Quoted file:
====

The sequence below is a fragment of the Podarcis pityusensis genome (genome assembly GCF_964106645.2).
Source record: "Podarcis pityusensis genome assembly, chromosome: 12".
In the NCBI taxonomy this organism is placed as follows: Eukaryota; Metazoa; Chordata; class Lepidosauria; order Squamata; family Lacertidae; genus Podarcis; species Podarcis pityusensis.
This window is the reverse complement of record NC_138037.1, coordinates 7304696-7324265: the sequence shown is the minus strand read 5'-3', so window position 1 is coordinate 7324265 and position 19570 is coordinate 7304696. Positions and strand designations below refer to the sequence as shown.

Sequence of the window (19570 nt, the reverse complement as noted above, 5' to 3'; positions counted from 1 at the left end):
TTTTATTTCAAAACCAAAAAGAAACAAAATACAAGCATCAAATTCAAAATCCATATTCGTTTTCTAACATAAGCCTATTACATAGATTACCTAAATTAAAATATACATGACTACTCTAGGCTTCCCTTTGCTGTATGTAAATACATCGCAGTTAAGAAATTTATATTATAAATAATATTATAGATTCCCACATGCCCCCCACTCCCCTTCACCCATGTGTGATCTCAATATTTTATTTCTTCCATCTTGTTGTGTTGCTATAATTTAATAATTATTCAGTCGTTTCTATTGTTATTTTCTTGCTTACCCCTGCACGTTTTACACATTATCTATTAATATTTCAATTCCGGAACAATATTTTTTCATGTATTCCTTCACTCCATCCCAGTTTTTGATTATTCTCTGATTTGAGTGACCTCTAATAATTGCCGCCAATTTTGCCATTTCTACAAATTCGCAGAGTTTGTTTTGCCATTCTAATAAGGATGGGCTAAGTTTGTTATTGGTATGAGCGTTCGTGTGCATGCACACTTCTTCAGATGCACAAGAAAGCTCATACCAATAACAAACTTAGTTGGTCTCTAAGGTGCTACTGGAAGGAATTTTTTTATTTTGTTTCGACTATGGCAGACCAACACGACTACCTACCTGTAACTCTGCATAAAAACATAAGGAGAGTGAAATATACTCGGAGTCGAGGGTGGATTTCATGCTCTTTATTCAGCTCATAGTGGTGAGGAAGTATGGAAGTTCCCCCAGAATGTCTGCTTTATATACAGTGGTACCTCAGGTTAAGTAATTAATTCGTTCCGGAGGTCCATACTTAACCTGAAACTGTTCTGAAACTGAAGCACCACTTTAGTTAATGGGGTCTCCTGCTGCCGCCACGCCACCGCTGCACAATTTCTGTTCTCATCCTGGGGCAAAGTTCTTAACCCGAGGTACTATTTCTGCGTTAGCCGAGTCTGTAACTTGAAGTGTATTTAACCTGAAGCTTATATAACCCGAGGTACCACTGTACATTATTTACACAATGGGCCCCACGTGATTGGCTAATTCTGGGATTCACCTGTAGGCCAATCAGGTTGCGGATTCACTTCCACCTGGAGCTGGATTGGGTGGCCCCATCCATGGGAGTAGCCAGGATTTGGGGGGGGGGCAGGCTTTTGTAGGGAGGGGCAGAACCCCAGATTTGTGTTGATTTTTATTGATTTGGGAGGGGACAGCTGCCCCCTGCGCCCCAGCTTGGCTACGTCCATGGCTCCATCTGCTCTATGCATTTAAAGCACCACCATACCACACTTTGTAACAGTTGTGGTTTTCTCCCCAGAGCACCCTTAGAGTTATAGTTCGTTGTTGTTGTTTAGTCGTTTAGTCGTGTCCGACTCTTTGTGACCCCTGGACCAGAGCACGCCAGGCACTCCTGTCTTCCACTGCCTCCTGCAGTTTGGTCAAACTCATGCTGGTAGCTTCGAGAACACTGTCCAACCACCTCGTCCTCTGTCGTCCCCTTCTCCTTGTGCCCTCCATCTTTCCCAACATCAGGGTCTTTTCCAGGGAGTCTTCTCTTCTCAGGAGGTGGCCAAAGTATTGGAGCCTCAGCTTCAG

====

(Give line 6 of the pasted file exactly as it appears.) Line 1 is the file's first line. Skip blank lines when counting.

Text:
TTTTATTTCAAAACCAAAAAGAAACAAAATACAAGCATCAAATTCAAAATCCATATTCGTTTTCTAACATAAGCCTATTACATAGATTACCTAAATTAAAATATACATGACTACTCTAGGCTTCCCTTTGCTGTATGTAAATACATCGCAGTTAAGAAATTTATATTATAAATAATATTATAGATTCCCACATGCCCCCCACTCCCCTTCACCCATGTGTGATCTCAATATTTTATTTCTTCCATCTTGTTGTGTTGCTATAATTTAATAATTATTCAGTCGTTTCTATTGTTATTTTCTTGCTTACCCCTGCACGTTTTACACATTATCTATTAATATTTCAATTCCGGAACAATATTTTTTCATGTATTCCTTCACTCCATCCCAGTTTTTGATTATTCTCTGATTTGAGTGACCTCTAATAATTGCCGCCAATTTTGCCATTTCTACAAATTCGCAGAGTTTGTTTTGCCATTCTAATAAGGATGGGCTAAGTTTGTTATTGGTATGAGCGTTCGTGTGCATGCACACTTCTTCAGATGCACAAGAAAGCTCATACCAATAACAAACTTAGTTGGTCTCTAAGGTGCTACTGGAAGGAATTTTTTTATTTTGTTTCGACTATGGCAGACCAACACGACTACCTACCTGTAACTCTGCATAAAAACATAAGGAGAGTGAAATATACTCGGAGTCGAGGGTGGATTTCATGCTCTTTATTCAGCTCATAGTGGTGAGGAAGTATGGAAGTTCCCCCAGAATGTCTGCTTTATATACAGTGGTACCTCAGGTTAAGTAATTAATTCGTTCCGGAGGTCCATACTTAACCTGAAACTGTTCTGAAACTGAAGCACCACTTTAGTTAATGGGGTCTCCTGCTGCCGCCACGCCACCGCTGCACAATTTCTGTTCTCATCCTGGGGCAAAGTTCTTAACCCGAGGTACTATTTCTGCGTTAGCCGAGTCTGTAACTTGAAGTGTATTTAACCTGAAGCTTATATAACCCGAGGTACCACTGTACATTATTTACACAATGGGCCCCACGTGATTGGCTAATTCTGGGATTCACCTGTAGGCCAATCAGGTTGCGGATTCACTTCCACCTGGAGCTGGATTGGGTGGCCCCATCCATGGGAGTAGCCAGGATTTGGGGGGGGGGCAGGCTTTTGTAGGGAGGGGCAGAACCCCAGATTTGTGTTGATTTTTATTGATTTGGGAGGGGACAGCTGCCCCCTGCGCCCCAGCTTGGCTACGTCCATGGCTCCATCTGCTCTATGCATTTAAAGCACCACCATACCACACTTTGTAACAGTTGTGGTTTTCTCCCCAGAGCACCCTTAGAGTTATAGTTCGTTGTTGTTGTTTAGTCGTTTAGTCGTGTCCGACTCTTTGTGACCCCTGGACCAGAGCACGCCAGGCACTCCTGTCTTCCACTGCCTCCTGCAGTTTGGTCAAACTCATGCTGGTAGCTTCGAGAACACTGTCCAACCACCTCGTCCTCTGTCGTCCCCTTCTCCTTGTGCCCTCCATCTTTCCCAACATCAGGGTCTTTTCCAGGGAGTCTTCTCTTCTCAGGAGGTGGCCAAAGTATTGGAGCCTCAGCTTCAG